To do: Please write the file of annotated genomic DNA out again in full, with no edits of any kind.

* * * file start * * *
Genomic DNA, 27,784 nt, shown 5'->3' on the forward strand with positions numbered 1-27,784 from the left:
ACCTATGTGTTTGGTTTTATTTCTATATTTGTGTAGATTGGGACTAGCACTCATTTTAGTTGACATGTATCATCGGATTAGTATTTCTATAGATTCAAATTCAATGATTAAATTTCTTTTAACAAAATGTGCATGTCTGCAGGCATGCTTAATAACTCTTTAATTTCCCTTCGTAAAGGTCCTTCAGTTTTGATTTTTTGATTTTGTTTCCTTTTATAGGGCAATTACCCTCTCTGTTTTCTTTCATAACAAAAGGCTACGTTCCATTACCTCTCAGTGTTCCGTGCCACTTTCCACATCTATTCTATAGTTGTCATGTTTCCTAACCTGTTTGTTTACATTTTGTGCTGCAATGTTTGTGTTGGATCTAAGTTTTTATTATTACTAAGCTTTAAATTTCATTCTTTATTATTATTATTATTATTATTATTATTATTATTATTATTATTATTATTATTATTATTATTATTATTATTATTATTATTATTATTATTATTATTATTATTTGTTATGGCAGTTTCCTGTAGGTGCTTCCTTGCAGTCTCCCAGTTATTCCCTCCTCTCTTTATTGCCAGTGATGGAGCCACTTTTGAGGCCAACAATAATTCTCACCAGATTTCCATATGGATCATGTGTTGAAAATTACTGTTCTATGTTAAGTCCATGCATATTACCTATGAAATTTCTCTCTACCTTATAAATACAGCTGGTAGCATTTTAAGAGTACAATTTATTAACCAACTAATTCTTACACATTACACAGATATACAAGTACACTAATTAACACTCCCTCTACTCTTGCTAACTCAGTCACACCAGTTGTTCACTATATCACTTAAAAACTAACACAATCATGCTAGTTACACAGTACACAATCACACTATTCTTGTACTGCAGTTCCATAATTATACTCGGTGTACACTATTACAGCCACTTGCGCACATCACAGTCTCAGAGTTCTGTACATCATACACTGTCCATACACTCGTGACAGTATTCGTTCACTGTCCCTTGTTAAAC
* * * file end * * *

Genomic DNA, 27,784 nt, shown 5'->3' on the forward strand with positions numbered 1-27,784 from the left:
ACCTATGTGTTTGGTTTTATTTCTATATTTGTGTAGATTGGGACTAGCACTCATTTTAGTTGACATGTATCATCGGATTAGTATTTCTATAGATTCAAATTCAATGATTAAATTTCTTTTAACAAAATGTGCATGTCTGCAGGCATGCTTAATAACTCTTTAATTTCCCTTCGTAAAGGTCCTTCAGTTTTGATTTTTTGATTTTGTTTCCTTTTATAGGGCAATTACCCTCTCTGTTTTCTTTCATAACAAAAGGCTACGTTCCATTACCTCTCAGTGTTCCGTGCCACTTTCCACATCTATTCTATAGTTGTCATGTTTCCTAACCTGTTTGTTTACATTTTGTGCTGCAATGTTTGTGTTGGATCTAAGTTTTTATTATTACTAAGCTTTAAATTTCATTCTTTATTATTATTATTATTATTATTATTATTATTATTATTATTATTATTATTATTATTATTATTATTATTATTATTATTATTATTATTATTATTATTATTATTTGTTATGGCAGTTTCCTGTAGGTGCTTCCTTGCAGTCTCCCAGTTATTCCCTCCTCTCTTTATTGCCAGTGATGGAGCCACTTTTGAGGCCAACAATAATTCTCACCAGATTTCCATATGGATCATGTGTTGAAAATTACTGTTCTATGTTAAGTCCATGCATATTACCTATGAAATTTCTCTCTACCTTATAAATACAGCTGGTAGCATTTTAAGAGTACAATTTATTAACCAACTAATTCTTACACATTACACAGATATACAAGTACACTAATTAACACTCCCTCTACTCTTGCTAACTCAGTCACACCAGTTGTTCACTATATCACTTAAAAACTAACACAATCATGCTAGTTACACAGTACACAATCACACTATTCTTGTACTGCAGTTCCATAATTATACTCGGTGTACACTATTACAGCCACTTGCGCACATCACAGTCTCAGAGTTCTGTACATCATACACTGTCCATACACTCGTGACAGTATTCGTTCACTGTCCCTTGTTAAAC